“The idea to do something on my own has been with me for four to five years,” he said. “I like new challenges; this is a great new adventure and I am excited to start again.”

Ponsot, who still holds a 25 per cent stake in Domaine Ponsot, to be run by his three sisters, is striking out on his own, in part to “launch my son”.

Clement, 37, does not have a background in wine but Ponsot has faith — “He will know everything in one or two years,” he asserted. In the future, he intends that the business be passed down to his grandchildren.

“It does not take much — good sense, a love of wine, and a respect for nature can lead you to be a good wine-maker,” said Ponsot, whose new winery will also be co-owned by his two daughters.

One of his grandchildren, now aged 17, has an amazing nose, Ponsot reveals.

“He was maybe 7 at the time, and he was being taught to sip, to smell and taste. One evening, we opened a bottle and he said ‘we drank this last week’. I myself did not even realise it until he said it.”

Asked if he intends to stay in Burgundy or move into other regions, he said he has had offers.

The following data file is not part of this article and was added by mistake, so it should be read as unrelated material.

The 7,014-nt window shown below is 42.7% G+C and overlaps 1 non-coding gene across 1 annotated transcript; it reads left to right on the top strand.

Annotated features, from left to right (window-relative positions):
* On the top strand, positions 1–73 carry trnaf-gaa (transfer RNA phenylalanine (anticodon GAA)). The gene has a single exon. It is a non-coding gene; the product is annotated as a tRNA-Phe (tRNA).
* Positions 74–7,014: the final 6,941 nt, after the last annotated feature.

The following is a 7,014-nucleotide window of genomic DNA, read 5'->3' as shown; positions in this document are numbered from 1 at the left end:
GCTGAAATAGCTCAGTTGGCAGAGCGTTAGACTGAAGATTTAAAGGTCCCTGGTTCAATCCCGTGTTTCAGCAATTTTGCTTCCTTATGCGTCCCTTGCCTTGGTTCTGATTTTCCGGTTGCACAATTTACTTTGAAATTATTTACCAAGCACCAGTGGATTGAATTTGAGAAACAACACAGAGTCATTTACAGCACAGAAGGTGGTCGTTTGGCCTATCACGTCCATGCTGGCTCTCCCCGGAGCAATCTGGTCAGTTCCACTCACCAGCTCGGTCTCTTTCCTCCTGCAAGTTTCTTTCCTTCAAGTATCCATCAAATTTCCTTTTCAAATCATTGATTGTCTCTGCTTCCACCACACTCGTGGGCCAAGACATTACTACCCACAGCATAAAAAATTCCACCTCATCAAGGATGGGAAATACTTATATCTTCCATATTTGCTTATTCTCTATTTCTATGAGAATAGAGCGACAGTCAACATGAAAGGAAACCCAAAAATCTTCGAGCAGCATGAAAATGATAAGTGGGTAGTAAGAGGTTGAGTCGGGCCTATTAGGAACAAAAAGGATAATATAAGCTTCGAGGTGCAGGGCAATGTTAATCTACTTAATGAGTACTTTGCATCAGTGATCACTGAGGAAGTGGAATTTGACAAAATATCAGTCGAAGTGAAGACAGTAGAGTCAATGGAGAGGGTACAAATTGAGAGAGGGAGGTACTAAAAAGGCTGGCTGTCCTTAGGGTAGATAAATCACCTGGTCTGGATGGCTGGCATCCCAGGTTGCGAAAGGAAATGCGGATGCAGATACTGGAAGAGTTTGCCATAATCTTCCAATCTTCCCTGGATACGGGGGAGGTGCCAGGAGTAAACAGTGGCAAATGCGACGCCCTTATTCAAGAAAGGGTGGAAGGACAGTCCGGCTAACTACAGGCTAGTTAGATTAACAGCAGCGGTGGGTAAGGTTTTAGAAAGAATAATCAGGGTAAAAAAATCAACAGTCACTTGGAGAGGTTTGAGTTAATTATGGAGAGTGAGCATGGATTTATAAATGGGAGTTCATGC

“But Burgundy is what I know,” he said. “Why would I move? For money? For glory? My roots are there.”

He also intends to keep future Laurent Ponsot wines, which may hit the market as early as 2019, at reasonable prices. Domaine Ponsot wines here can start at below S$200 per bottle.

But prices for Burgundy wines have, in some cases, tripled in the past year.

It is not a move that Ponsot approves of.

“I think the prices will go back down,” he said. “We should reach a certain level, and stay there.”

“I don’t want wealthy people showing off (by drinking my wines). Maybe, they will put an ice cube in the wine,” he said with disgust.

He added that he likes that in Asia, people actually open bottles to drink them, rather than keep them for investment purposes.

“As a wine-maker, this is what you want,” he said. “People drinking the wine — with pleasure.”

For now, Ponsot will concentrate on building the Laurent Ponsot business. But he is also in the midst of writing a book on the Kurniawan case.

“I am retreating into my home in the mountains to write,” he said. “Hopefully, I will have enough for a publisher by the autumn this year.”